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Recent declines in aspen populations have occurred in the western U.S., especially along drought-sensitive margins of its range or where fire exclusion and herbivory have promoted community transition.

Examining mechanisms that influence aspen persistence can offer conservation insights, especially where populations are vulnerable to changing climate or disturbance. USGS researchers sampled isolated aspen forests in the arid Great Basin to determine if they are more likely to be fire-dependent and seral, or fire-independent and stable. They also looked at whether ungulate browsing inhibits aspen stability and how aspen reproduction over time was correlated with climate. Researchers found that most aspen stands were fire-independent and stable, and generally exhibited regeneration rates adequate for self-replacement, with exceptions mostly occurring in heavily browsed stands. Complex regeneration dynamics of these self-sustaining aspen stands, including sensitivity to climate variability, suggest they may serve as harbingers of ecological change in the arid Great Basin and for other aspen forests near arid range margins.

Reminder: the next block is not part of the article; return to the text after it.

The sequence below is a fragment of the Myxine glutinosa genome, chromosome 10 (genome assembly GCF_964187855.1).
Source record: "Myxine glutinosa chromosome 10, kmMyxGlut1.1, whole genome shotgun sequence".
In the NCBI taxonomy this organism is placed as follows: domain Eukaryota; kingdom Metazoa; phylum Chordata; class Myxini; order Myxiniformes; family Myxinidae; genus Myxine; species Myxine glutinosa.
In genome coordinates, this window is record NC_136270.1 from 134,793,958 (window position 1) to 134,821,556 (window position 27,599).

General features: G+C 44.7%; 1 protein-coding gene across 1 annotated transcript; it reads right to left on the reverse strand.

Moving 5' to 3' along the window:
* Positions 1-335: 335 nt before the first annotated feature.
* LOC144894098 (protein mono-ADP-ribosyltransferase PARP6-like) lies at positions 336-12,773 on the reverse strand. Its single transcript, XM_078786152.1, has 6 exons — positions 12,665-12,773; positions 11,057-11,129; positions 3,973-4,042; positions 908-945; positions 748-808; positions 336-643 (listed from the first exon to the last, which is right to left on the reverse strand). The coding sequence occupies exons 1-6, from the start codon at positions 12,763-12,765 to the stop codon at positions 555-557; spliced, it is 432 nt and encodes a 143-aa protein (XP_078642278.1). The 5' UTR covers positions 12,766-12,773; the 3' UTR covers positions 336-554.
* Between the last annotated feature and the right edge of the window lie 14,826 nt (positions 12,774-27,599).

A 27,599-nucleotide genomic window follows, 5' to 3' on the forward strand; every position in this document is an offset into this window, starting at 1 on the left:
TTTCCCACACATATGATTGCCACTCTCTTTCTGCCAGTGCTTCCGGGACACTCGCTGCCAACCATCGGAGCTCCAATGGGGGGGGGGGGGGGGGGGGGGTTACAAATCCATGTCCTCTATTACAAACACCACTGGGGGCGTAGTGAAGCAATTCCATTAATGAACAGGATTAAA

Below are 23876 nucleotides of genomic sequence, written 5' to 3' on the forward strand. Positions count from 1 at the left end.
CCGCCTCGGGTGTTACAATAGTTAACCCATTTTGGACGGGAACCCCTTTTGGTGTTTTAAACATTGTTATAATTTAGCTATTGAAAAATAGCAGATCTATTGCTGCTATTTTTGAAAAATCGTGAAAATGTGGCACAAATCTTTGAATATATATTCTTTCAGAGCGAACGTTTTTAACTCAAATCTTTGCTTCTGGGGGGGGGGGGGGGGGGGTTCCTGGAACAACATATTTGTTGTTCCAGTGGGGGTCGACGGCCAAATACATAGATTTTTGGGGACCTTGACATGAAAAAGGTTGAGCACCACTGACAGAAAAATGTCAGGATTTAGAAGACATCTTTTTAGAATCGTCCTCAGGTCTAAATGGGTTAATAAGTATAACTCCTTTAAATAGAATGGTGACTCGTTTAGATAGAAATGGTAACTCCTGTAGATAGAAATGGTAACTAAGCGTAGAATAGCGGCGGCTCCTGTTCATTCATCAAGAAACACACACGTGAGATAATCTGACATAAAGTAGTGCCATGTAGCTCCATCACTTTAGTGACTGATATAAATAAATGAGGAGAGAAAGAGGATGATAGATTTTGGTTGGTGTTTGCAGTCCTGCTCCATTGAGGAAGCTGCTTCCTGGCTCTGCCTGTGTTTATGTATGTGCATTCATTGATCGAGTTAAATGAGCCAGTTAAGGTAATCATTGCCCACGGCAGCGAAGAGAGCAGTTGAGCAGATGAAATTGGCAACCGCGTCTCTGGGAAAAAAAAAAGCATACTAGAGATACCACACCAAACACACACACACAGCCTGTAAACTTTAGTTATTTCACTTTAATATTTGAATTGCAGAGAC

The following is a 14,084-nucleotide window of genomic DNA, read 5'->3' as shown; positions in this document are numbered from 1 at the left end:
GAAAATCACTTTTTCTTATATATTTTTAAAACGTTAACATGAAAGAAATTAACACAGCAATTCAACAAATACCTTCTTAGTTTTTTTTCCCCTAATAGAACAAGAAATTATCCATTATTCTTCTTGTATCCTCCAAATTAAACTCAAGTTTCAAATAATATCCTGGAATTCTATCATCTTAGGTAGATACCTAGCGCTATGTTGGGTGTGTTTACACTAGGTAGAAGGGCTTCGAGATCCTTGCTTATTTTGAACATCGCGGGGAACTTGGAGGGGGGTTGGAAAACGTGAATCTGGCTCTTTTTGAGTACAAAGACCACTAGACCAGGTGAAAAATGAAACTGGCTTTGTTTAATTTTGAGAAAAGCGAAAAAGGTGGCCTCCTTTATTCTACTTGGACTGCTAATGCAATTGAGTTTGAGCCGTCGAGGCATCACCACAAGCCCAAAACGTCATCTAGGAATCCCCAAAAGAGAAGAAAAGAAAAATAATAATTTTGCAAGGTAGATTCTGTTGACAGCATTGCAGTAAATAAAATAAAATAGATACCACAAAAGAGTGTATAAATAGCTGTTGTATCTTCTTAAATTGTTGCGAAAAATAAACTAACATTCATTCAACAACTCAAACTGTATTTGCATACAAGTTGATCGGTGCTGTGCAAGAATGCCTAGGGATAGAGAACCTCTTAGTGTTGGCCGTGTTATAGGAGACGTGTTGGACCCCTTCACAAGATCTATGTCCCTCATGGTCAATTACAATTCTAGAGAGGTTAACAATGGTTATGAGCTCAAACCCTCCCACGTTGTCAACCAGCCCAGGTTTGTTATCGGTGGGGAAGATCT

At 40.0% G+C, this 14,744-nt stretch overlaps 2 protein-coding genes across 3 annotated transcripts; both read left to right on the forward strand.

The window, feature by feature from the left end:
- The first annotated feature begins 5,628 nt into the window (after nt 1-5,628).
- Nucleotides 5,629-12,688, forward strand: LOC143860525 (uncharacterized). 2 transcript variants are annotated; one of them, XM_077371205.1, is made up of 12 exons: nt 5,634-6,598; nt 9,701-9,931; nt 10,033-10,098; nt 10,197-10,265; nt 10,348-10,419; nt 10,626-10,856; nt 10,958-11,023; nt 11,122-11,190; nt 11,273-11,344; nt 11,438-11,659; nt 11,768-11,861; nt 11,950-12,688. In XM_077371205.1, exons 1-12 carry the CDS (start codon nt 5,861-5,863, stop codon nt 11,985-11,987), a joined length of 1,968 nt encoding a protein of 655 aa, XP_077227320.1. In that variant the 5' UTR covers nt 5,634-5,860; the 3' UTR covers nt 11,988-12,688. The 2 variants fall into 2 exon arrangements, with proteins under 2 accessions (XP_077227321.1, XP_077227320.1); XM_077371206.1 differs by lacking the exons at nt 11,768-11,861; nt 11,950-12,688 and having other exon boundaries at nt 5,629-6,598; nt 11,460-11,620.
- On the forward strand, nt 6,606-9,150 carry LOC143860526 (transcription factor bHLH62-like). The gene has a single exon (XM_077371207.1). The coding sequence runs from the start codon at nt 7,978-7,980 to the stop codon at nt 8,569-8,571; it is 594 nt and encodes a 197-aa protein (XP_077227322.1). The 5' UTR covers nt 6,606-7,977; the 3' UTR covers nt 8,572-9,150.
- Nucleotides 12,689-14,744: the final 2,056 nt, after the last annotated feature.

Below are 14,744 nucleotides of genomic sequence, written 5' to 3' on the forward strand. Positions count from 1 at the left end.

Shinneman, D.J., McIlroy, S.K., 2019, Climate and disturbance influence self-sustaining stand dynamics of aspen (Populus tremuloides) near its range margin: Ecological Applications,

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